“Eight Cousins” is about Rose Campbell, a 13-year-old who shortly after becoming an orphan is put under the guardianship of her Uncle Alec. He’s a doctor and temporarily away at sea, so until he returns Rose goes to live in “Aunt Hill”, the home of many aunts, great-aunts and seven male cousins. When we first meet her, Rose is a treated by the Aunts as the frail and delicate creature every Victorian young woman should be. However, when Uncle Alec comes back, he begins a long process towards a happier and healthier Rose, using very unorthodox methods (he was ready to burn her corset!).
The story is pure Alcott in it’s gentleness and focus on strong messages for young people, but it felt rather more outdated than “Little Women” and its sequels. In those famous works, she seem to be writting for both adults and children, but this one comes across as more infantile. The moralizing and sentimentality in “Eight Cousins” (full of “little dears” that go to “little beds”, with a ”little cups of broth”) became too much Tell and not enough Show. Here’s when the best Aunt tries to dissuade her sons from reading “popular stories”:
”A boot-black mustn’t use good grammar, and a newsboy must swear a little, or he wouldn’t be natural,” explained Geordie, both boys ready to fight gallantly for their favourites.
“But my sons are neither boot-blacks nor newsboys, and I object to hearing them use such words as ‘screamer,’ ‘bully,’ and ‘buster.’ In fact, I fail to see the advantage of writing books about such people unless it is done in a very different way. I cannot think they will help to refine the ragamuffins if they read them, and I’m sure they can do no good to the better class of boys, who through these books are introduced to police courts, counterfeiters’ dens, gambling houses, drinking saloons, and all sorts of low life.”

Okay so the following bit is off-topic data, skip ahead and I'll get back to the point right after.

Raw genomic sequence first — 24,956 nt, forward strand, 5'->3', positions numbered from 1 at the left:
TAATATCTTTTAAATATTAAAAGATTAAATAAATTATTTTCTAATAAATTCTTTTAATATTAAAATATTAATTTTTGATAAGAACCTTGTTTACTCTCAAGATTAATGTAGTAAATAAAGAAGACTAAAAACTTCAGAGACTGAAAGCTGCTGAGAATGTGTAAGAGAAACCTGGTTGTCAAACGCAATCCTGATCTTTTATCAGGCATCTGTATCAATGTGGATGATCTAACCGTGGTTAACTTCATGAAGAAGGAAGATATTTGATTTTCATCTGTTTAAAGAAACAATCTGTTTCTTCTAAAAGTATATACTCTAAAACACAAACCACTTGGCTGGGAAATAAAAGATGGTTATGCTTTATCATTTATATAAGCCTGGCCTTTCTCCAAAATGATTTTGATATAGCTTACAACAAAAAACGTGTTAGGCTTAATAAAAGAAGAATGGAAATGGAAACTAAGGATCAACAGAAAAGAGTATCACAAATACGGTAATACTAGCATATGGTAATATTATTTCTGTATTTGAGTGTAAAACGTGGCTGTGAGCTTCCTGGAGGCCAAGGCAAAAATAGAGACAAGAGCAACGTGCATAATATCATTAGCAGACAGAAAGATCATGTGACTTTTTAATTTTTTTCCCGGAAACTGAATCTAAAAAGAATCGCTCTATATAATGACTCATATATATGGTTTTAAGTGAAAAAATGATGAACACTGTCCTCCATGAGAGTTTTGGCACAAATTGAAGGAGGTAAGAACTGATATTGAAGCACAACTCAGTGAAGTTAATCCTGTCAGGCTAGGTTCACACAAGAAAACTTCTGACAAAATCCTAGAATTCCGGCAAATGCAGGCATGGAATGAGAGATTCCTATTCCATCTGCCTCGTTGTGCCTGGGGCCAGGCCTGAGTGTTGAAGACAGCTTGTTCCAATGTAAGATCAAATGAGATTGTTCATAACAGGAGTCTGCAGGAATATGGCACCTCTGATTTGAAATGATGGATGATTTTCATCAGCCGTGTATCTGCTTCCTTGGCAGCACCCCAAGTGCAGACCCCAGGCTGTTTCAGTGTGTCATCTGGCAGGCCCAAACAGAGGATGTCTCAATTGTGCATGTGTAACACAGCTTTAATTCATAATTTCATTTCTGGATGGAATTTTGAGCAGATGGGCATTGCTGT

Still, Uncle Alec’s theories about what a young girl should eat, dress and be taught was radical for its time, and still refreshing noew. He forbade corsets and tight belts, he recommended lots of fresh air and exercise, and defended that every girl should be educated on how to handle her financial affairs and (this was surprising!) how her body works.
“Do you think that is a good sort of thing for her to be poking over? She is a nervous child, and I’m afraid it will be bad for her,” said Aunt Myra, watching Rose as she counted vertebrae, and waggled a hip-joint in its socket with an inquiring expression.
“An excellent study, for she enjoys it, and I mean to teach her how to manage her nerves so that they won’t be a curse to her, as many a woman’s become through ignorance or want of thought. To make a mystery or terror of these things is a mistake, and I mean Rose shall understand and respect her body so well that she won’t dare to trifle with it as most women do.”
I’ve added “Rose in Bloom”, the sequel to “Eight Cousins” to the wishlist.
I’m not completely and utterly in love with the series and they do become a bit repetitive after a while, but they’re 1) still entertaining, 2) a fast read, 3) I love the illustrations and binding, 4) I want to know how it ends and 5) I enjoy all the literary references.
In The Ersatz Elevator, the Baudelaires’s guardians are Jerome and Esmé Squalor. Esmé is the city’s 6th most important financial adviser and so incredibly wacky she became one of my favorite villains in the Series: she’s obsessed with what’s “in” and “out”. For instance, the children have to climb 66 floors to get to the Squalor’s apartment because elevators are out, but on the other hand, pinstripe suits and ocean decorations are in.
Although Jerome was kind to the children, he turns out to be yet another negligent guardian. Why are all adults in the Series either villains or fools? Maybe that’s why The Reptile Room is still my favorite book so far - Uncle Monty rocked (and I liked him the movie as well)!
As the story of the orphans progresses, my curiosity increases over the pieces of information Lemony Snicket drops about himself. I love how sometimes he’s telling the story and all of a sudden he says something like, “and this reminds me of the time I was in prison for biting a dog”. I hope in the end we find out more about him and his dear dead Beatrice (For Beatrice- You will always be in my heart,/In my mind,/And in your grave.).